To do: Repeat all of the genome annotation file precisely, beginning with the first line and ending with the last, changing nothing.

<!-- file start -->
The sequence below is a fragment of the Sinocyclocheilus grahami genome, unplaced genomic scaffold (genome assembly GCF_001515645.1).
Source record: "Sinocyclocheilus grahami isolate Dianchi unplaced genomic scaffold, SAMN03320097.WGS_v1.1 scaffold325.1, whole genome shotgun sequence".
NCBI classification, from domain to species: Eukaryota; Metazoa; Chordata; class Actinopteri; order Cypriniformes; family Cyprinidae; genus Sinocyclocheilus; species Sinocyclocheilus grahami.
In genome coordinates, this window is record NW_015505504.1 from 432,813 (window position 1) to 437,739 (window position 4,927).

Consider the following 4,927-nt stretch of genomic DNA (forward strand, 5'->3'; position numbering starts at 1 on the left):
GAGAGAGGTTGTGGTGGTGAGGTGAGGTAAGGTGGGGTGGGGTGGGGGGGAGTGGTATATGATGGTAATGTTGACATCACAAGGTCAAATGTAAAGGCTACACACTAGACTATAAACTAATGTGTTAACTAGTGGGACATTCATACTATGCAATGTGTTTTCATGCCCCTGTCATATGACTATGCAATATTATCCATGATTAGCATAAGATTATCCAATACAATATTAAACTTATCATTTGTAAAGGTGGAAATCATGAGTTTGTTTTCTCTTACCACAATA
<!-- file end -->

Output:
The sequence below is a fragment of the Sinocyclocheilus grahami genome, unplaced genomic scaffold (genome assembly GCF_001515645.1).
Source record: "Sinocyclocheilus grahami isolate Dianchi unplaced genomic scaffold, SAMN03320097.WGS_v1.1 scaffold325.1, whole genome shotgun sequence".
NCBI classification, from domain to species: Eukaryota; Metazoa; Chordata; class Actinopteri; order Cypriniformes; family Cyprinidae; genus Sinocyclocheilus; species Sinocyclocheilus grahami.
In genome coordinates, this window is record NW_015505504.1 from 432,813 (window position 1) to 437,739 (window position 4,927).

Consider the following 4,927-nt stretch of genomic DNA (forward strand, 5'->3'; position numbering starts at 1 on the left):
GAGAGAGGTTGTGGTGGTGAGGTGAGGTAAGGTGGGGTGGGGTGGGGGGGAGTGGTATATGATGGTAATGTTGACATCACAAGGTCAAATGTAAAGGCTACACACTAGACTATAAACTAATGTGTTAACTAGTGGGACATTCATACTATGCAATGTGTTTTCATGCCCCTGTCATATGACTATGCAATATTATCCATGATTAGCATAAGATTATCCAATACAATATTAAACTTATCATTTGTAAAGGTGGAAATCATGAGTTTGTTTTCTCTTACCACAATA